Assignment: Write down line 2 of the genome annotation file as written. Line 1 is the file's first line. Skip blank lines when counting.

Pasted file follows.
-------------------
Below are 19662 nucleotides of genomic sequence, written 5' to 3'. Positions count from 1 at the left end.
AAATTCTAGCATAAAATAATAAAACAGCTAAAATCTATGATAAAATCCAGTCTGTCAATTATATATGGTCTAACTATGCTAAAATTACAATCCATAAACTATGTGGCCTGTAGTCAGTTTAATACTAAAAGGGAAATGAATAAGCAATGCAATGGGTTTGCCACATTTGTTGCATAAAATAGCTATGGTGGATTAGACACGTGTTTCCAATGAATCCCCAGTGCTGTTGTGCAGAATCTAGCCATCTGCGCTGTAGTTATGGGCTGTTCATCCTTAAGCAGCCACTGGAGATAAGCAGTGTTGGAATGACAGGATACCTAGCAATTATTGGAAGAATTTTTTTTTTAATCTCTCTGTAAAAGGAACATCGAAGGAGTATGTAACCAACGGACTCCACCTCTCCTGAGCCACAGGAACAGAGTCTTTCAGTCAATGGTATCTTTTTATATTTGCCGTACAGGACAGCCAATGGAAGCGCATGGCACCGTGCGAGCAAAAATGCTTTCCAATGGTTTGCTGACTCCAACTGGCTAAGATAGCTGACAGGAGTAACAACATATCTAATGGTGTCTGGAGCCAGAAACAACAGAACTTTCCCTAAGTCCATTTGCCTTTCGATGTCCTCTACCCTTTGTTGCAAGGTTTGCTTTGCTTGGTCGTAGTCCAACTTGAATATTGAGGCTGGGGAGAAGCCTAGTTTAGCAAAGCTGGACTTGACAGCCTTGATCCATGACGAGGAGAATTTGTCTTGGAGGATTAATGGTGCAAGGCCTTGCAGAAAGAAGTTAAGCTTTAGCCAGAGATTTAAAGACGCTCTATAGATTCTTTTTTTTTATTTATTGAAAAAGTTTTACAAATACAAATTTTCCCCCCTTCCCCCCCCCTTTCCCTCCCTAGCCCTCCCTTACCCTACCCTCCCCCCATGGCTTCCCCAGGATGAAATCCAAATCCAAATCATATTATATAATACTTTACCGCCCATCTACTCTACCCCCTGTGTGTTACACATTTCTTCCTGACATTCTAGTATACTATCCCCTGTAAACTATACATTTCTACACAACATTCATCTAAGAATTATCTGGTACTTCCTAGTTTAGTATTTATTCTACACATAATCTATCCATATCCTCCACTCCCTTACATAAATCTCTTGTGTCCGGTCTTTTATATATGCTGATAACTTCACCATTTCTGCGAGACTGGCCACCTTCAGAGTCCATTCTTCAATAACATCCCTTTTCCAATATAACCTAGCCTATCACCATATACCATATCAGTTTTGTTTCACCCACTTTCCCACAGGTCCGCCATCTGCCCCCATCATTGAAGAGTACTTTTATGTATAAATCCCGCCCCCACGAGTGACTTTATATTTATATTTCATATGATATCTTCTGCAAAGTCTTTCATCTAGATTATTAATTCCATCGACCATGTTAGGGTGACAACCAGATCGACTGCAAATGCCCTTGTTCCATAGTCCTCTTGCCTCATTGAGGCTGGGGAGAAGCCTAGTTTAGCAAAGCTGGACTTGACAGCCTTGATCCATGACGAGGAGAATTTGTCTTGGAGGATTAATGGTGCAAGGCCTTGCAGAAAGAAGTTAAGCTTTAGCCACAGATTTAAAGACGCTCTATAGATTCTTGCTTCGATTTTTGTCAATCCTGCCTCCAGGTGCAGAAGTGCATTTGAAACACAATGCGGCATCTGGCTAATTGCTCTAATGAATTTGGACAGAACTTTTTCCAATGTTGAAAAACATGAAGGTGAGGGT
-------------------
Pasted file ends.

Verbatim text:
AAATTCTAGCATAAAATAATAAAACAGCTAAAATCTATGATAAAATCCAGTCTGTCAATTATATATGGTCTAACTATGCTAAAATTACAATCCATAAACTATGTGGCCTGTAGTCAGTTTAATACTAAAAGGGAAATGAATAAGCAATGCAATGGGTTTGCCACATTTGTTGCATAAAATAGCTATGGTGGATTAGACACGTGTTTCCAATGAATCCCCAGTGCTGTTGTGCAGAATCTAGCCATCTGCGCTGTAGTTATGGGCTGTTCATCCTTAAGCAGCCACTGGAGATAAGCAGTGTTGGAATGACAGGATACCTAGCAATTATTGGAAGAATTTTTTTTTTAATCTCTCTGTAAAAGGAACATCGAAGGAGTATGTAACCAACGGACTCCACCTCTCCTGAGCCACAGGAACAGAGTCTTTCAGTCAATGGTATCTTTTTATATTTGCCGTACAGGACAGCCAATGGAAGCGCATGGCACCGTGCGAGCAAAAATGCTTTCCAATGGTTTGCTGACTCCAACTGGCTAAGATAGCTGACAGGAGTAACAACATATCTAATGGTGTCTGGAGCCAGAAACAACAGAACTTTCCCTAAGTCCATTTGCCTTTCGATGTCCTCTACCCTTTGTTGCAAGGTTTGCTTTGCTTGGTCGTAGTCCAACTTGAATATTGAGGCTGGGGAGAAGCCTAGTTTAGCAAAGCTGGACTTGACAGCCTTGATCCATGACGAGGAGAATTTGTCTTGGAGGATTAATGGTGCAAGGCCTTGCAGAAAGAAGTTAAGCTTTAGCCAGAGATTTAAAGACGCTCTATAGATTCTTTTTTTTTATTTATTGAAAAAGTTTTACAAATACAAATTTTCCCCCCTTCCCCCCCCCTTTCCCTCCCTAGCCCTCCCTTACCCTACCCTCCCCCCATGGCTTCCCCAGGATGAAATCCAAATCCAAATCATATTATATAATACTTTACCGCCCATCTACTCTACCCCCTGTGTGTTACACATTTCTTCCTGACATTCTAGTATACTATCCCCTGTAAACTATACATTTCTACACAACATTCATCTAAGAATTATCTGGTACTTCCTAGTTTAGTATTTATTCTACACATAATCTATCCATATCCTCCACTCCCTTACATAAATCTCTTGTGTCCGGTCTTTTATATATGCTGATAACTTCACCATTTCTGCGAGACTGGCCACCTTCAGAGTCCATTCTTCAATAACATCCCTTTTCCAATATAACCTAGCCTATCACCATATACCATATCAGTTTTGTTTCACCCACTTTCCCACAGGTCCGCCATCTGCCCCCATCATTGAAGAGTACTTTTATGTATAAATCCCGCCCCCACGAGTGACTTTATATTTATATTTCATATGATATCTTCTGCAAAGTCTTTCATCTAGATTATTAATTCCATCGACCATGTTAGGGTGACAACCAGATCGACTGCAAATGCCCTTGTTCCATAGTCCTCTTGCCTCATTGAGGCTGGGGAGAAGCCTAGTTTAGCAAAGCTGGACTTGACAGCCTTGATCCATGACGAGGAGAATTTGTCTTGGAGGATTAATGGTGCAAGGCCTTGCAGAAAGAAGTTAAGCTTTAGCCACAGATTTAAAGACGCTCTATAGATTCTTGCTTCGATTTTTGTCAATCCTGCCTCCAGGTGCAGAAGTGCATTTGAAACACAATGCGGCATCTGGCTAATTGCTCTAATGAATTTGGACAGAACTTTTTCCAATGTTGAAAAACATGAAGGTGAGGGT